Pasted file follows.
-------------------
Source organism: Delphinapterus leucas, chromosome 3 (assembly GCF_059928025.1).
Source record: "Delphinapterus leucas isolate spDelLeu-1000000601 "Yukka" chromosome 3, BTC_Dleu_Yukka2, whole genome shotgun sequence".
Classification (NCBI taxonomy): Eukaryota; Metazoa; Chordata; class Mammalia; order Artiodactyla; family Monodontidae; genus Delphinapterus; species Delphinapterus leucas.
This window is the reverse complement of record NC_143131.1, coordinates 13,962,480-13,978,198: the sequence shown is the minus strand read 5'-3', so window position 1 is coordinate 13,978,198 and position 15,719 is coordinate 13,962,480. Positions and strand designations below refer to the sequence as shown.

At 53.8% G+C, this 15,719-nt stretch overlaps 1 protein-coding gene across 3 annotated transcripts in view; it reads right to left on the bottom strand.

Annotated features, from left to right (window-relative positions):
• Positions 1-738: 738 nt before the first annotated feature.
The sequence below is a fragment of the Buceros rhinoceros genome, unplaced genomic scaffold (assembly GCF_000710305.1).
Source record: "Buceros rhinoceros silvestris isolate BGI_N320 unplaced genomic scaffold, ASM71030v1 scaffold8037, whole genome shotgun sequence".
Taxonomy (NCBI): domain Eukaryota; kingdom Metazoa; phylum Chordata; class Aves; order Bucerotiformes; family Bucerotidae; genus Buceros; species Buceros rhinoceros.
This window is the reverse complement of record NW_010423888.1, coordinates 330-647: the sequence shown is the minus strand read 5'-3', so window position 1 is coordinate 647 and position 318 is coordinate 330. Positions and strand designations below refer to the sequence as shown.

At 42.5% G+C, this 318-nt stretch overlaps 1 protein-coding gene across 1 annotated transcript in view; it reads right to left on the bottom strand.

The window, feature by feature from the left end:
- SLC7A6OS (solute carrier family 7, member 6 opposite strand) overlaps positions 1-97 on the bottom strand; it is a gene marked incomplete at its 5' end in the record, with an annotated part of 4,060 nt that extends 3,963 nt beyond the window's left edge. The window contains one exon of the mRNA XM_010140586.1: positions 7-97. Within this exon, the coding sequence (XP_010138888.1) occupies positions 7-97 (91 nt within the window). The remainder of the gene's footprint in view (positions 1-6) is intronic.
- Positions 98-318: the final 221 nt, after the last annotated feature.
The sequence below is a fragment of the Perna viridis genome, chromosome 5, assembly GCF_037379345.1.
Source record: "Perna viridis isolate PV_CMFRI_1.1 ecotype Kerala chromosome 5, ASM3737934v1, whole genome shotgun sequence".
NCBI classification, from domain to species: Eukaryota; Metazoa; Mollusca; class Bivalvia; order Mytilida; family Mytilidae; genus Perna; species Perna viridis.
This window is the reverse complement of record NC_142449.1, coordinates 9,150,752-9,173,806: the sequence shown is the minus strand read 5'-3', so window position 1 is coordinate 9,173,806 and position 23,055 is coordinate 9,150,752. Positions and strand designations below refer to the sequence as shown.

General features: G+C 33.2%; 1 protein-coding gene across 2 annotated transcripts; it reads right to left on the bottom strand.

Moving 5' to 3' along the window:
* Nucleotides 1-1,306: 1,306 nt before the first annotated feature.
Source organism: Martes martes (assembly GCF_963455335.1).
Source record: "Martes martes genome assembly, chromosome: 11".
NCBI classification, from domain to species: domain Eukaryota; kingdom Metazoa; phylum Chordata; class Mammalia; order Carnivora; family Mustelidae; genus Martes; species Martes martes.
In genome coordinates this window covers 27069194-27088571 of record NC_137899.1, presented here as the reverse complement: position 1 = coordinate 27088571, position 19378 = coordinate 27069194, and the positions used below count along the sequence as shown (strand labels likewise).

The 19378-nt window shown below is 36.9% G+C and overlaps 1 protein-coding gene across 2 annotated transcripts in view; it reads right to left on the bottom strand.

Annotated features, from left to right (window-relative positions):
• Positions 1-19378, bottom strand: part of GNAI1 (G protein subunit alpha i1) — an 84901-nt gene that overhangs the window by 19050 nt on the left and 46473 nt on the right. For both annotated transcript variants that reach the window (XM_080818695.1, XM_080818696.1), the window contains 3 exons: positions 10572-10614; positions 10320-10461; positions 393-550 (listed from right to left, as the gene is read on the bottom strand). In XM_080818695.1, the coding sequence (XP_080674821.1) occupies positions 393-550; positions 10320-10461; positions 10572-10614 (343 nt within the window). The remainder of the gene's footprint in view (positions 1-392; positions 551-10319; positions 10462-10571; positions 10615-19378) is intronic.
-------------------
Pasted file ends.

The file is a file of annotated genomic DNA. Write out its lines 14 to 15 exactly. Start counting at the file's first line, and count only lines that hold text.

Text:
- SLC7A6OS (solute carrier family 7, member 6 opposite strand) overlaps positions 1-97 on the bottom strand; it is a gene marked incomplete at its 5' end in the record, with an annotated part of 4,060 nt that extends 3,963 nt beyond the window's left edge. The window contains one exon of the mRNA XM_010140586.1: positions 7-97. Within this exon, the coding sequence (XP_010138888.1) occupies positions 7-97 (91 nt within the window). The remainder of the gene's footprint in view (positions 1-6) is intronic.
- Positions 98-318: the final 221 nt, after the last annotated feature.